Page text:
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​US Space Command and Air Force Space Command boss Gen. Jay Raymond speaks at AFA's Air, Space & Cyber Conference on Sept. 17, 2019. Staff photo by Mike Tsukamoto.

The military will stand up a specialized command-and-control cell as part of Vandenberg AFB, Calif.’s Combined Space Operations Center, an action item that came out of the most recent Schriever Wargame.

That new group, which the annual wargame tested out, should be in place by the end of the year, US Space Command and Air Force Space Command boss Gen. Jay Raymond told Air Force Magazine on Sept. 17.

The two-week Schriever Wargame at Maxwell AFB, Ala., imagined how US, allied, and partner space operators would react to an advanced adversary “seeking to achieve strategic goals by exploiting multi-domain operations” in 2029, with a focus on US European Command, Air Force Space Command said when the event concluded Sept. 13.

“The scenario also included a full spectrum of threats across diverse, multi-domain operating environments to challenge civilian and military leaders, planners, and space system operators, as well as the capabilities they employ,” AFSPC said in a release.

Over the course of the wargame, participants practiced ways to shape the people, processes, and technologies that SPACECOM could use to accomplish its various operational missions; looked at the opportunities and challenges of protecting and defending space assets using civilian, military, and commercial means; considered how to work across classification levels and with various organizations; discussed “responsible behaviors” in space; and mulled how actions in and out of space might escalate or not.

“One of our big takeaways … was just how important the coalition is and partners are in space,” Raymond said. “That provided a great advantage during the game. We’ve learned a lot every time we’ve played that game as it relates to our allies. It is clear that we’re stronger together. It’s also clear that our focus, again, is to deter conflict.”

He added that including the new combatant command in the wargame “helped streamline the relationship with our joint warfighting partners around the globe” and sharpened the focus on collaboration with other nations.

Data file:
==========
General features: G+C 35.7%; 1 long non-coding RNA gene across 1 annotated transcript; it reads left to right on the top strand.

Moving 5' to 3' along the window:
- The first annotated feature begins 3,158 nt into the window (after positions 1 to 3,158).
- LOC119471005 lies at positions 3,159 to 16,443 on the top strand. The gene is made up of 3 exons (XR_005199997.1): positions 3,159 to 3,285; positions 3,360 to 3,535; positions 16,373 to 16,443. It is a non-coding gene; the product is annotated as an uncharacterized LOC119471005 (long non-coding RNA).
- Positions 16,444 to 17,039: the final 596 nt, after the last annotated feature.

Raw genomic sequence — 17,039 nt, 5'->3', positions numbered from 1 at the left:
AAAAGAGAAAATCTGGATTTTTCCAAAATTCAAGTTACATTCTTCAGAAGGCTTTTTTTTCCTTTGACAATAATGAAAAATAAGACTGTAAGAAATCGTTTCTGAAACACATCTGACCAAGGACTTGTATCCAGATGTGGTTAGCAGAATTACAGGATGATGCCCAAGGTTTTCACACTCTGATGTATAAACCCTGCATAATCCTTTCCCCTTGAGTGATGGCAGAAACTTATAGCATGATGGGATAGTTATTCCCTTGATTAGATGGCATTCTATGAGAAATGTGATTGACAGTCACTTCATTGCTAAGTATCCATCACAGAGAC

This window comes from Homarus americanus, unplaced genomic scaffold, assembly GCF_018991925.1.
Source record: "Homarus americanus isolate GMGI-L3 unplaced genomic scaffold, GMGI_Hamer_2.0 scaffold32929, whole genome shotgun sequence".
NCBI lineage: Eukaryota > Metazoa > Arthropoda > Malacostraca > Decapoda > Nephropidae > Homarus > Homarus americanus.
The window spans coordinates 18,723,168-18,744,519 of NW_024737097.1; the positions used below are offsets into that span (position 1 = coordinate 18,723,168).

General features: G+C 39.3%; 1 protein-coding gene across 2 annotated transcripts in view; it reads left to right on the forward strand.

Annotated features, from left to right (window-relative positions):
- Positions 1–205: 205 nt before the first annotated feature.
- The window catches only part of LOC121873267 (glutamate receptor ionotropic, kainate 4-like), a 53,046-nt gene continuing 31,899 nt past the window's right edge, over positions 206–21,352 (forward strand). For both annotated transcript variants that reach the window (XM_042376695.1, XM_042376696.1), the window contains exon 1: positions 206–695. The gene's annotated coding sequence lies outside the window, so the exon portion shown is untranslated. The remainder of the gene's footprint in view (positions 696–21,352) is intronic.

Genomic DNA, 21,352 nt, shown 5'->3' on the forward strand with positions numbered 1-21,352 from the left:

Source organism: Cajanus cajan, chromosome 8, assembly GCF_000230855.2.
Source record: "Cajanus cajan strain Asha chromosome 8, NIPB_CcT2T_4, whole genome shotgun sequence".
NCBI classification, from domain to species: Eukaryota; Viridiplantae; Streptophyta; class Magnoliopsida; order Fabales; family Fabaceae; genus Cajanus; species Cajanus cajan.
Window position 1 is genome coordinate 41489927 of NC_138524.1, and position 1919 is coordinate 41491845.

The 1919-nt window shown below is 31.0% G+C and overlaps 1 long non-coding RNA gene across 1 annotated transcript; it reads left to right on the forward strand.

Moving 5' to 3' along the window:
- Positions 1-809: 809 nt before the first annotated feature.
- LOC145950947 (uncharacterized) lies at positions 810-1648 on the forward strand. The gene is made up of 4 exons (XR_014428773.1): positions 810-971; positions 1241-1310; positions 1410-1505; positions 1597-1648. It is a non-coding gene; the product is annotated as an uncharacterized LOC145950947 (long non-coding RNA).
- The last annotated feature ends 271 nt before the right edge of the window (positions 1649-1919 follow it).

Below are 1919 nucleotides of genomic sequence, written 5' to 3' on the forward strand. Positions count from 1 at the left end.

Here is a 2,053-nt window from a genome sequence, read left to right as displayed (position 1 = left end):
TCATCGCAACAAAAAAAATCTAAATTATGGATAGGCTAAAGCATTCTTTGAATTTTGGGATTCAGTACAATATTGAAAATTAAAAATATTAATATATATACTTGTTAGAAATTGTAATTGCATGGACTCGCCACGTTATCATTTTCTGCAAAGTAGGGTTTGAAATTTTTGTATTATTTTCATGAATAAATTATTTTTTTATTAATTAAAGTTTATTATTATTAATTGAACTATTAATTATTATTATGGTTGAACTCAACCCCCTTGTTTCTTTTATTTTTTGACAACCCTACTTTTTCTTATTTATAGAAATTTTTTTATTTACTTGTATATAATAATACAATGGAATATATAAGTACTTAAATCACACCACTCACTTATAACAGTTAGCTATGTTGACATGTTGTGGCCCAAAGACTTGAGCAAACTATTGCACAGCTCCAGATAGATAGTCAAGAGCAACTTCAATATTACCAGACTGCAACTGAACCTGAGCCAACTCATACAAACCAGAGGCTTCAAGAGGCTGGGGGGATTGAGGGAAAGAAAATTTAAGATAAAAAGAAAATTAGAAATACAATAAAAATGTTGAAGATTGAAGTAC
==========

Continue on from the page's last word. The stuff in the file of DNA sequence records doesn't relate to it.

About 350 military and civilian participants from 27 US space- and cyber-focused commands and agencies, plus people from Australia, Canada, New Zealand, and the United Kingdom joined the wargame. American organizations outside of the Defense Department included NASA, the Office of Homeland Security, the National Reconnaissance Office, and the Transportation, State, and Commerce departments.

“As adversaries increasingly threaten US freedom of action in space, US Space Command is a critical partner for the NRO,” Christopher Scolese, the office’s director, said in a Sept. 13 release. “Space Command’s mission to protect and defend all US satellites will enhance the survivability of NRO intelligence collection satellites and enable continuation of the national intelligence mission deep into conflict. Exercises like the Schriever Wargame provide us an opportunity to test and improve our joint planning process and shared defensive action ‘playbook’ to preserve assured access to space.”

Raymond recently said that in “higher states of conflict,” the NRO will answer to the SPACECOM commander, who will protect and defend the intelligence organization’s satellites and other assets. He did not elaborate on what circumstances would trigger that shift.

“The ultimate purpose of this new agreement is to achieve unified action across the continuum of conflict,” SPACECOM said Sept. 13. “Although this agreement does not constitute a formal command relationship, nor does it transfer satellite control authority, it signifies the strong partnership between the NRO and US Space Command.”